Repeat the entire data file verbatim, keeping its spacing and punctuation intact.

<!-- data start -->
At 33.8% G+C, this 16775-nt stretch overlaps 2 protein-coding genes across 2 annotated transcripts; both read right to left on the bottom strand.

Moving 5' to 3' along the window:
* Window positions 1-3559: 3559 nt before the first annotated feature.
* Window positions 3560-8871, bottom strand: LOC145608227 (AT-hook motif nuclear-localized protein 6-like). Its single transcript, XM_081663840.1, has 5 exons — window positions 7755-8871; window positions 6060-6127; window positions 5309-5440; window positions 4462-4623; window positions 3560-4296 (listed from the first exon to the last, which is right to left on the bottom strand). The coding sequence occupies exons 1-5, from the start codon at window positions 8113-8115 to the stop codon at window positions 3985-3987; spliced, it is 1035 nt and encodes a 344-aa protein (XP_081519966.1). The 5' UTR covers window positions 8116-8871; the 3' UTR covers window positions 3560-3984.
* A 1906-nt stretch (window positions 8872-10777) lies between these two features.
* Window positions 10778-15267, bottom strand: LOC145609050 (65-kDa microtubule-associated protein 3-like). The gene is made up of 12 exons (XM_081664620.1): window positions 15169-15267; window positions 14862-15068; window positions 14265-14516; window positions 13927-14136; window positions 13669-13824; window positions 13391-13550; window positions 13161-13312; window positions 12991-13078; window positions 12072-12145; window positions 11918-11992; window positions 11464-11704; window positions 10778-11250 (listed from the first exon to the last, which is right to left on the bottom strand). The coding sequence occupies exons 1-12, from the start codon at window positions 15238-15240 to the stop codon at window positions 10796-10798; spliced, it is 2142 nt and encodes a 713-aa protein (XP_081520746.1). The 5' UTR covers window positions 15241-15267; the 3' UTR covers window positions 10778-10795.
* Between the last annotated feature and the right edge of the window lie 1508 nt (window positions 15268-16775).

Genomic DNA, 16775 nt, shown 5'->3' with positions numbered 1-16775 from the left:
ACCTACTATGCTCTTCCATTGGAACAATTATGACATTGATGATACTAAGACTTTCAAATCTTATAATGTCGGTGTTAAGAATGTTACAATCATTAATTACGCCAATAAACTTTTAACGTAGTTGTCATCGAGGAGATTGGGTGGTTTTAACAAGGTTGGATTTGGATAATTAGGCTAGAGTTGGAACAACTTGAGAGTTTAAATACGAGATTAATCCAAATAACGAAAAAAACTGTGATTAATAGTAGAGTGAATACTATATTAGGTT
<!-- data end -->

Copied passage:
At 33.8% G+C, this 16775-nt stretch overlaps 2 protein-coding genes across 2 annotated transcripts; both read right to left on the bottom strand.

Moving 5' to 3' along the window:
* Window positions 1-3559: 3559 nt before the first annotated feature.
* Window positions 3560-8871, bottom strand: LOC145608227 (AT-hook motif nuclear-localized protein 6-like). Its single transcript, XM_081663840.1, has 5 exons — window positions 7755-8871; window positions 6060-6127; window positions 5309-5440; window positions 4462-4623; window positions 3560-4296 (listed from the first exon to the last, which is right to left on the bottom strand). The coding sequence occupies exons 1-5, from the start codon at window positions 8113-8115 to the stop codon at window positions 3985-3987; spliced, it is 1035 nt and encodes a 344-aa protein (XP_081519966.1). The 5' UTR covers window positions 8116-8871; the 3' UTR covers window positions 3560-3984.
* A 1906-nt stretch (window positions 8872-10777) lies between these two features.
* Window positions 10778-15267, bottom strand: LOC145609050 (65-kDa microtubule-associated protein 3-like). The gene is made up of 12 exons (XM_081664620.1): window positions 15169-15267; window positions 14862-15068; window positions 14265-14516; window positions 13927-14136; window positions 13669-13824; window positions 13391-13550; window positions 13161-13312; window positions 12991-13078; window positions 12072-12145; window positions 11918-11992; window positions 11464-11704; window positions 10778-11250 (listed from the first exon to the last, which is right to left on the bottom strand). The coding sequence occupies exons 1-12, from the start codon at window positions 15238-15240 to the stop codon at window positions 10796-10798; spliced, it is 2142 nt and encodes a 713-aa protein (XP_081520746.1). The 5' UTR covers window positions 15241-15267; the 3' UTR covers window positions 10778-10795.
* Between the last annotated feature and the right edge of the window lie 1508 nt (window positions 15268-16775).

Genomic DNA, 16775 nt, shown 5'->3' with positions numbered 1-16775 from the left:
ACCTACTATGCTCTTCCATTGGAACAATTATGACATTGATGATACTAAGACTTTCAAATCTTATAATGTCGGTGTTAAGAATGTTACAATCATTAATTACGCCAATAAACTTTTAACGTAGTTGTCATCGAGGAGATTGGGTGGTTTTAACAAGGTTGGATTTGGATAATTAGGCTAGAGTTGGAACAACTTGAGAGTTTAAATACGAGATTAATCCAAATAACGAAAAAAACTGTGATTAATAGTAGAGTGAATACTATATTAGGTT